Thursday, March 11, 2010

China VS Google

Hardening its stance, China on Friday said that world's leading search engine Google must obey its rules or "face the consequences" giving no indication whether it was ready to reach a compromise in the dispute over hacking.

It said the US internet company was welcome to stay and expand its business in China but at the same time it will have to face the consequence if it insists on doing things that violates China's laws and regulations.

"It is irresponsible and unfriendly if Google insists in doing something that goes against China's laws and regulations, and it will have to bear the consequence for doing so," said Li Yizhong, Chinese Minister of Industry and Information technology.

"Whether to withdraw from China or continue to stay is up to them," Yizhong told a press conference called to give details of China's talks with the company.

The Chinese top internet regulator's comments came a day after Google asserted that it was firm in its stance not to allow censorship of its web content in China.

“We are currently reviewing our business operations in China as we no longer feel comfortable censoring our search results in that country," Nicole Wong, Vice President of Google had said to an US Congressional committee.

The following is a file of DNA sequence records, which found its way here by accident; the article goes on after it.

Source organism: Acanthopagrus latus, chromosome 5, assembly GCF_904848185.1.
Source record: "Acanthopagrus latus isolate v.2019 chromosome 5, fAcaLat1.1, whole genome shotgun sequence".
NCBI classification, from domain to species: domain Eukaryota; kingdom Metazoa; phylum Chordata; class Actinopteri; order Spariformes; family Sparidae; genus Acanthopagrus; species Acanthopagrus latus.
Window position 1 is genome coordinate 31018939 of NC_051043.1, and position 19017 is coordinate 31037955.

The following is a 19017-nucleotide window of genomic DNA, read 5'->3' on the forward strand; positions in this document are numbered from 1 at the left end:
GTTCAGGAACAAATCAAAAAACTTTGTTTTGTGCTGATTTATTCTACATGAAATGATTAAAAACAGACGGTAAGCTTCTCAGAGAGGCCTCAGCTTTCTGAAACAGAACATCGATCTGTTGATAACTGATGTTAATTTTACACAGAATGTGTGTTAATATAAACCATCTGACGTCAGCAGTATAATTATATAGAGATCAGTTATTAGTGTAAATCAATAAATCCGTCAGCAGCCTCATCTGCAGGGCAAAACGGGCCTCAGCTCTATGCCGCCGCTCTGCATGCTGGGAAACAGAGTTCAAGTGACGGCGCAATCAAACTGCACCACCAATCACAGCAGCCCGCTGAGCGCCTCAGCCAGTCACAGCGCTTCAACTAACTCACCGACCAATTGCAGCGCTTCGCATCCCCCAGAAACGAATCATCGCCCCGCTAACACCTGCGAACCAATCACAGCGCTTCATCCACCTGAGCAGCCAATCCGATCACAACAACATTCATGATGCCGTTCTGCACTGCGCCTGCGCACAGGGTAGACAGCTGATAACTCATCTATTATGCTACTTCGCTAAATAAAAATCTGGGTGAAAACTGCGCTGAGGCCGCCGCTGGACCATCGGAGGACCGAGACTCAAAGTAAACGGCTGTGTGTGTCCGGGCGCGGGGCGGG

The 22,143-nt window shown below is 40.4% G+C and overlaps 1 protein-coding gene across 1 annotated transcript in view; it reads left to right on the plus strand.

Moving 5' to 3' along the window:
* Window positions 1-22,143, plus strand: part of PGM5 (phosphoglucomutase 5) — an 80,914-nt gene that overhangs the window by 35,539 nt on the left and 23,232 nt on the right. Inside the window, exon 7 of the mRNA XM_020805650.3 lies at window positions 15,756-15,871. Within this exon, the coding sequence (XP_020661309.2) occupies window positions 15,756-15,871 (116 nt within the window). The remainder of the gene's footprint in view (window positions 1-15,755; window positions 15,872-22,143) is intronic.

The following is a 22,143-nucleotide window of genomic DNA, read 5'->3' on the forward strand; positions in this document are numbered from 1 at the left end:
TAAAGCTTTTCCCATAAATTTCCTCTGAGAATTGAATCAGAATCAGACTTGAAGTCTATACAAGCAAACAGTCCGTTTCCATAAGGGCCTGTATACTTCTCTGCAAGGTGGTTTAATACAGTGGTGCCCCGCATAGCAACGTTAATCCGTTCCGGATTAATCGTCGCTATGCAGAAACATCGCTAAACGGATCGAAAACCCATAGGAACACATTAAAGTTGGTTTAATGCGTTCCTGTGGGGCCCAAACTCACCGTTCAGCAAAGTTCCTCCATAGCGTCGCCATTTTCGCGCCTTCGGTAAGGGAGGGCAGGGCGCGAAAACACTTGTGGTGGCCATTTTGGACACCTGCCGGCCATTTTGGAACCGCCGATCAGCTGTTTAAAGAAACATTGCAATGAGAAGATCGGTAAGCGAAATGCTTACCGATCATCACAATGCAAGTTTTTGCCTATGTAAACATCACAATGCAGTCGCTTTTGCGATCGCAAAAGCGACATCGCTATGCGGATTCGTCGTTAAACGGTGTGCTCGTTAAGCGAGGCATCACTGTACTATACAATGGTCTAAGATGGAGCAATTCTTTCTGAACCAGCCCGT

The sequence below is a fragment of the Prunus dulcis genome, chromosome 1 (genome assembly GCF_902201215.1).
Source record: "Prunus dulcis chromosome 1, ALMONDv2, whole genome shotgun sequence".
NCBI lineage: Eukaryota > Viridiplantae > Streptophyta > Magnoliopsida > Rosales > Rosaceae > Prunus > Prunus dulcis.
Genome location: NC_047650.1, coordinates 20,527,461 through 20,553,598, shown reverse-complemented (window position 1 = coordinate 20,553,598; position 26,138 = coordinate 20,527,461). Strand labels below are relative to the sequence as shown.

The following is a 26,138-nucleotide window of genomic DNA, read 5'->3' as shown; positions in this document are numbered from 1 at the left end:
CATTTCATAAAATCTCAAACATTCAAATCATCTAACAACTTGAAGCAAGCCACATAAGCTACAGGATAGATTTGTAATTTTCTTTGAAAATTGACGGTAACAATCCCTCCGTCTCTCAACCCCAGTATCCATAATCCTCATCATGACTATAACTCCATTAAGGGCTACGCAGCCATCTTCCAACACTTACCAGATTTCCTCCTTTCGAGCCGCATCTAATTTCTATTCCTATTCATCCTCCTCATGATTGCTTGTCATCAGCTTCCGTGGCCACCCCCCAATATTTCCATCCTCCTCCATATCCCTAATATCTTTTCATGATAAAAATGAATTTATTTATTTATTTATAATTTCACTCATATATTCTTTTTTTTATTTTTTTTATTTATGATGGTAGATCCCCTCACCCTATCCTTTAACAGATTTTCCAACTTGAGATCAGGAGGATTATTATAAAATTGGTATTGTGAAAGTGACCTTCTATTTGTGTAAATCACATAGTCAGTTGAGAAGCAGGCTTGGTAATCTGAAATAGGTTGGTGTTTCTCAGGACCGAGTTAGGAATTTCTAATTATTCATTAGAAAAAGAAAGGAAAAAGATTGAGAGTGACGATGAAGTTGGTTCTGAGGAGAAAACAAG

"If Google decides to stay in China, we welcome and it will help boost the development of the country's Internet industry," Yizhong said.

"The company is welcome to expand its business and market share in the country. If it decides to quit, we will follow our procedures," Yizhong said, adding that Google's departure, will have no major influence on China's Internet market, which will continue its fast expansion momentum.

Google entered China in 2007 and now accounts for more than 30 per cent of the country's search engine market, according to the minister.

"I hope Google can abide by China's laws and regulations," official Xinhua news agency quoted him as saying.

He said China's Internet environment is open and administered in line with the country's laws.

“Internet administration is not a special case in China as all countries regulate networks according to their own laws."

The Google official told US Law makers yesterday that it was firm in its decision to "stop censoring our search results for China" and that it was "prepared" to leave the country if that was the option.

Restrictions on Google has become one of the main contentious issues between US and China. Washington has been insisting that China should liberalise the internet environment and stop screening the content of Google, which alleged attempts were made to screen the e-mail content, especially of the dissidents.

No comments:

Post a Comment